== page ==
Protest and Support

Posted Mar 25, 2003
Last Updated Oct 31, 2011

The war in Iraq has stirred our nation into a frenzy of ideological movements. Current Gallup polls show the majority of Americans supporting the war efforts… but those in opposition had produced some large and public shows of their disdain.

When it comes to the public sneering between the pro-war and anti-war camps, I cannot suppress my own disdain for both sides. It seems that, like in almost every other politically divided issue in this world, the arguments and splits wrestle with propaganda and paranoia rather than rational inquiry.

The problem with the war protestors is that they argue against war on ideological and emotional grounds without considering the reality of this harsh world. Non-violence is a wonderful ideal that most humans do prefer to live by… but it cannot be an absolute creed because this world is not a fairy tale. If you have a threat to your survival, then you must protect yourself with force.

Protesting war because it is war is like protesting a woman’s right to shoot an oncoming rapist. There is one and only one viable reason to protest war, and that is if the war is unjustified. Giving peace a chance is always the best way to solve conflicts initially, but the true burden of people who want to protest war is to prove that Iraq (or any other alleged enemy) is not a threat.

That is the dilemma facing anyone who wants to judge the validity of this war on logic, survival and justice. Is Iraq really a threat to America? Given the information that we have been fed by the media and government, we have to try to answer that question. And it’s a question that almost every single American is not equipped to answer, because we only see filtered images and facts. We are not in Iraq. We don’t know what our government knows about Iraq. Not one of us can say that Iraq does or does not have weapons of mass destruction.

News media tries to disseminate facts about world events and scenarios. But even the most demanding viewers are at an impasse to seriously judge all they hear and see. Different news organizations have conflicted political and philosophical outlooks behind their reporting, and they choose to focus their commentary on angles that support those views.

Add to that chaos the even wider confusion of the information thrown across the Internet, and you are led to a virtually impossible situation.

This mass media frenzy of conflicting SoundBits encourages the mindless hysterics of political rallies and protests that are backed by emotion and propaganda. People feel that their emotions need to be heard and they want to effect the world situation based on their personal reactions to the chaos they see. But emotions and instincts are ill-equipped to deal with the complicated entanglements of the world political scene; worse even is that emotion (the very experience that makes life so worthwhile) is a terrible bedfellow for management and justice.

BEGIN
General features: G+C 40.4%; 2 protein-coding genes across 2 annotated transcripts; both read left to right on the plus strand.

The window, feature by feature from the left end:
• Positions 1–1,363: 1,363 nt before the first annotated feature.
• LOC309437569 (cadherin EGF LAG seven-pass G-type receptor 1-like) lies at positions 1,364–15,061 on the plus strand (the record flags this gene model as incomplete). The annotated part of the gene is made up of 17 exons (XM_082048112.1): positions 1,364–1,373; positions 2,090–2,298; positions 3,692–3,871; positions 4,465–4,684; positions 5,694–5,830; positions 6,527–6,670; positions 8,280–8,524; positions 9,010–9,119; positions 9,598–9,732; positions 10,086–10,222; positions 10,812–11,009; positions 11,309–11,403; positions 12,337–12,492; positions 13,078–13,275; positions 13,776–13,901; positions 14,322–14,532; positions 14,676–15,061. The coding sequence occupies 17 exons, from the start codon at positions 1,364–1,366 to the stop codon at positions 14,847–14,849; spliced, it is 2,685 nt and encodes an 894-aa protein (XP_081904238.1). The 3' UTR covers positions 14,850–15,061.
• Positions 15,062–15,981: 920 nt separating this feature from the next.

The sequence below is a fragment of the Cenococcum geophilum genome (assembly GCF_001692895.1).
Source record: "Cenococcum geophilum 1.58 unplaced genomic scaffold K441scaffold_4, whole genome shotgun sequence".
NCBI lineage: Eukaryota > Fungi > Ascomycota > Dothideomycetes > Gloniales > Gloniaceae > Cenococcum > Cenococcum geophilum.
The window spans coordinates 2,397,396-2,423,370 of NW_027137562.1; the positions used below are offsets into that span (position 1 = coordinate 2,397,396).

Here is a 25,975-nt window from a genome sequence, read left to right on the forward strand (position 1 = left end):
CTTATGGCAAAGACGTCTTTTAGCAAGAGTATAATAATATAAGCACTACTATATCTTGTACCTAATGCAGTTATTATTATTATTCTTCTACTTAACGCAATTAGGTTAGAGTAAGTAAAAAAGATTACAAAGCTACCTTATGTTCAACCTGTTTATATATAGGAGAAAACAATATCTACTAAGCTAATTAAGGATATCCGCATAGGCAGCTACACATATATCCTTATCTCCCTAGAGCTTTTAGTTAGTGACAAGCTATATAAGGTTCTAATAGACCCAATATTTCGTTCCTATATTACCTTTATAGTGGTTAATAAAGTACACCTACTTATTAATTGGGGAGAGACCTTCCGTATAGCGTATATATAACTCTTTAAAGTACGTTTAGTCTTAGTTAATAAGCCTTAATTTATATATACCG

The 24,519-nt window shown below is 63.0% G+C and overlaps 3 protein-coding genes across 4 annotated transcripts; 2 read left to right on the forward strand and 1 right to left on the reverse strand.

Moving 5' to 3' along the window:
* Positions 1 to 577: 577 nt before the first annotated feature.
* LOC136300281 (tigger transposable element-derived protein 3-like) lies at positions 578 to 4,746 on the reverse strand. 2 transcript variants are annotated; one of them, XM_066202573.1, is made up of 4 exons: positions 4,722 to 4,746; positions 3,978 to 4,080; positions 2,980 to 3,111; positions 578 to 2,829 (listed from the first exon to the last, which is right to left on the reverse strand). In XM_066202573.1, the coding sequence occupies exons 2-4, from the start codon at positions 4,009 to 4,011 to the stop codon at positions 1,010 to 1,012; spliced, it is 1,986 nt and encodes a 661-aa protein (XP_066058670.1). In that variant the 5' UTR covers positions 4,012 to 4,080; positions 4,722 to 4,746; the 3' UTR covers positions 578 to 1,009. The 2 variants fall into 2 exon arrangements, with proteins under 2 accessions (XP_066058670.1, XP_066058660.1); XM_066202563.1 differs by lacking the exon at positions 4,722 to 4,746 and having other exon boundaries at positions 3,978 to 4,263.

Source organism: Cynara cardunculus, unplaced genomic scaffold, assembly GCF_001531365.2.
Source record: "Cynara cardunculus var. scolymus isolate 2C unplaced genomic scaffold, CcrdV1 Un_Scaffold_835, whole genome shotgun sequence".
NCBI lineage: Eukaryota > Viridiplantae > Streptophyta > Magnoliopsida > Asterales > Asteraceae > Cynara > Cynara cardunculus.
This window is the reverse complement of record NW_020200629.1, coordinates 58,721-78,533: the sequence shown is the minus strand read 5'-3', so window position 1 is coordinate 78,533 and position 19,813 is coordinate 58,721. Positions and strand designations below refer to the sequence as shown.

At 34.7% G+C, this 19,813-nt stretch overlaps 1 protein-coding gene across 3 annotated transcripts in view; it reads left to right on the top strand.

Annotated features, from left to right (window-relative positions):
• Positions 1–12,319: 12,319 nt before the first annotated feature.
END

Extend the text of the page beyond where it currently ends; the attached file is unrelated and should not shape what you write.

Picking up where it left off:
Now the war protesters are not the only mindless crowds cheering for political efforts without taking a logical look at the world. I would say that majorities of the people who scorn the war protests as Un-American are of the same mental capacity as the protestors. I have received plenty of Spam from these right-winged groups that imply that we should ship protestors off to war. I read a letter to the editor in my former home at the Messenger where a reader called for a Columbus Councilwoman to be prosecuted for treason as a traitor to America because the councilwoman wanted to pass a resolution denouncing the current Iraqi war.

The sad truth is that this letter expounds an attitude very similar to that held by the regime controlled by Saddam Hussein—suppress ideas and thoughts and opinions.

Most of us want Utopia. Unfortunately we will never have that. It’s too bad that all conflicts couldn’t be resolved over a tabletop conversation… But the world is not put together intelligently or with logical harmony. It’s a haphazard project constantly evolving, and even its crown jewel cannot escape the red tooth and claw of history and unavoidable conflicts.

If we are to get through this time with a sense of accomplishment we must take a long look at what it means to be an American. An American is simply a person with the freedom to make decisions about the actions in his life and freedom to let the world know how he feels and thinks.

Several nations around the world might as well be America, because America is more an ideal than a place. Even our estranged friends in France are part of America. Britian, even Germany—who was a criminal animal seventy years ago—is really now a part of this movement called America.

There is no lasting regret to the world that a tyrant who hates America loses his tight control over a nation. If that tyrant loses his life, so-be-it. If the nation called Iraq wakes up to a new way of enjoying its presence in this world, that is a good thing for the people of Iraq and their neighbors. America is not out to destroy and suppress. Just ask Japan, Germany and now Afghanistan. America isn’t altruistic, but it is empathetic to the plights of enslaved people.

The New American War

Essays, commentaries and cartoons about the American War on Terrorism arising after September 11, 2003.

  1. America’s New War
  2. Saddam Who's Not Sane
  3. Protest and Support
  4. A World at War
  5. Crazy World
  6. What if We Ran from Iran
  7. A Perspective on Patriotism


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